Like Surface 2, Surface Pro 2 ships with 150% DPI scaling enabled for classic desktop applications. Unfortunately even under Windows 8.1 there are a lot of issues with DPI scaling in 3rd party applications and touch targets. Chrome for example is mostly unusable as a touch browser in classic mode.

There’s not much difference between the new 1080p panel in Surface 2 and what’s in Surface Pro 2. Both feature a laminated cover glass and the same increase in color gamut. The end result is a big improvement over the previous generation, but not quite up to the level of color accuracy we’ve come to expect from cheaper tablets.

Surface Pro 2's display does get substantially brighter than the panel in my Surface 2 review sample. One thing I don't have a good feel for is just how much variation there is between panel suppliers into the Surface lines.

Display Brightness - White Level

Display Brightness - Black Level

Display Contrast Ratio

CalMAN Display Performance - White Point Average

CalMAN Display Performance - Grayscale Average dE 2000

CalMAN Display Performance - Gamut Average dE 2000

CalMAN Display Performance - Saturations Average dE 2000

CalMAN Display Performance - Gretag Macbeth Average dE 2000

It really is a very good display, it just could be better.

Introduction & Hardware Performance: CPU, GPU & Storage


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  • 074geodude - Wednesday, October 23, 2013 - link

    Yeah, have fun trying to type up a Word document on the Surface 2 Pro without a keyboard... Reply
  • Imaginer - Saturday, November 2, 2013 - link

    To be honest, just using the handwriting input for light document mockups is very very nice. It even has substituted some input methods because I already have a pen in hand and not wanting to deploy back the keyboard cover from its folded back position - with a nice method of switching between touch screen keyboards and handwriting input. Reply
  • Imaginer - Saturday, November 2, 2013 - link

    Of course, handwriting maybe a lost art amongst younger generations, with all of these new fangled devices and all. Reply
  • nikon133 - Monday, October 21, 2013 - link

    Higher resolution, and stylus. For those who need one. Not everyone do, but then, not everyone need Thunderbold either.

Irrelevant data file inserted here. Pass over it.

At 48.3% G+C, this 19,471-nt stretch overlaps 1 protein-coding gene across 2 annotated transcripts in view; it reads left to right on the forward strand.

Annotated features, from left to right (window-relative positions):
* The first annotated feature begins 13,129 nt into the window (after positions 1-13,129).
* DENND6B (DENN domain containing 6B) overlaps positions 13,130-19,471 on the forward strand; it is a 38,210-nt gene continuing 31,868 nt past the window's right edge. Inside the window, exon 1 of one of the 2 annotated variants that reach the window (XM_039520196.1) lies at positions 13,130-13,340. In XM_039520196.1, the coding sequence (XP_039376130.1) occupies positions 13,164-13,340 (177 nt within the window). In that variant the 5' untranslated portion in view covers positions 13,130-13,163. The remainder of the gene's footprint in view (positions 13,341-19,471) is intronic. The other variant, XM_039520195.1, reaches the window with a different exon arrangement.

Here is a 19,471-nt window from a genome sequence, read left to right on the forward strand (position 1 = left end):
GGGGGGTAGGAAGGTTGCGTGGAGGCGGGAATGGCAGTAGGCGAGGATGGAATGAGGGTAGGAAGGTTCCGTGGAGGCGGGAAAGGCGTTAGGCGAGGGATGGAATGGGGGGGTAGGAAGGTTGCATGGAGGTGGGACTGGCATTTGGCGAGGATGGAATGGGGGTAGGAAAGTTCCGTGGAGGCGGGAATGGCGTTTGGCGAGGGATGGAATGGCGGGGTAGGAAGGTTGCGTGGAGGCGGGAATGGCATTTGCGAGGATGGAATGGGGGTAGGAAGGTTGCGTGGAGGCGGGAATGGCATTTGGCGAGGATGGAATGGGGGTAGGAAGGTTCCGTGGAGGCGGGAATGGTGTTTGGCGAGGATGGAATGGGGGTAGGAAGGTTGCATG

It is hard to argue that laptop is better laptop than tablet, but MBA cannot be used as tablet at all, while SP2 can be used as laptop - with occasional compromises, but it can.

    In addition, I believe SP2 has docking station available, which I'm personally finding quite interesting. I can think of number of people for whom this could replace desktop, laptop and tablet - if dock is executed right. I guess you can plug external monitor, keyboard and mouse to MBA (or any other ultrabook), but I'm finding dock much more convenient solution.

    Re OS storage requirements, last time I took part in this argument - it was in one of Appleinsider forum treads - it turned out that Windows 8 takes pretty much the same space as OSX. Has this changed..? Recovery partition can be removed (with recovery media created), so personally I wouldn't consider that.
  • althaz - Tuesday, October 22, 2013 - link

    This isn't meant to (and doesn't) compete with notebooks for using on your laptop. It provides a tablet while you are mobile or consuming media/data/whatever and it is comparable to a laptop/desktop when you are at a desk.

    If you have no use for the tablet side of things and want to type in your lap, the Surface Pro (2) is not for you.

    If you want something to consume, be portable and also be productive at a desk, then the Surface Pro (2) remains unmatched by any other device on the market. It's still not perfect yet (thickness is fine, but battery life needs to improve a bit more and weight desperately needs to go down). Better graphics performance would also be welcome, but as is it plays Starcraft 2, Football Manager and Civ5 pretty damn well, so i guess I shouldn't complain.
  • Friendly0Fire - Monday, October 21, 2013 - link

    If you want to compare the Surface to an ultrabook, you need to include the keyboard, otherwise it just cannot compete. Ultrabooks don't have to have touch screens, but they do need keyboards. Reply
  • xdrol - Monday, October 21, 2013 - link

    Except those that do. (Reference Intel SDPs ftw, but there are a few that follow.) Reply
  • fokka - Monday, October 21, 2013 - link

    as far as i know the updated ultrabook-spec from intel do require a touchscreen. but when just speaking of form-factors, you're right of course. Reply
  • theduckofdeath - Monday, October 21, 2013 - link

    And doesn't the MBA use a Low budget, fairly low-resolution TN display? That's a huge trade-off just to gain a bit extra battery-life. Reply
  • ESC2000 - Thursday, October 24, 2013 - link

    The use of acrappy TN panel wasn't to gain battery life. ... it was straightforward profit mongering on apple's part Reply

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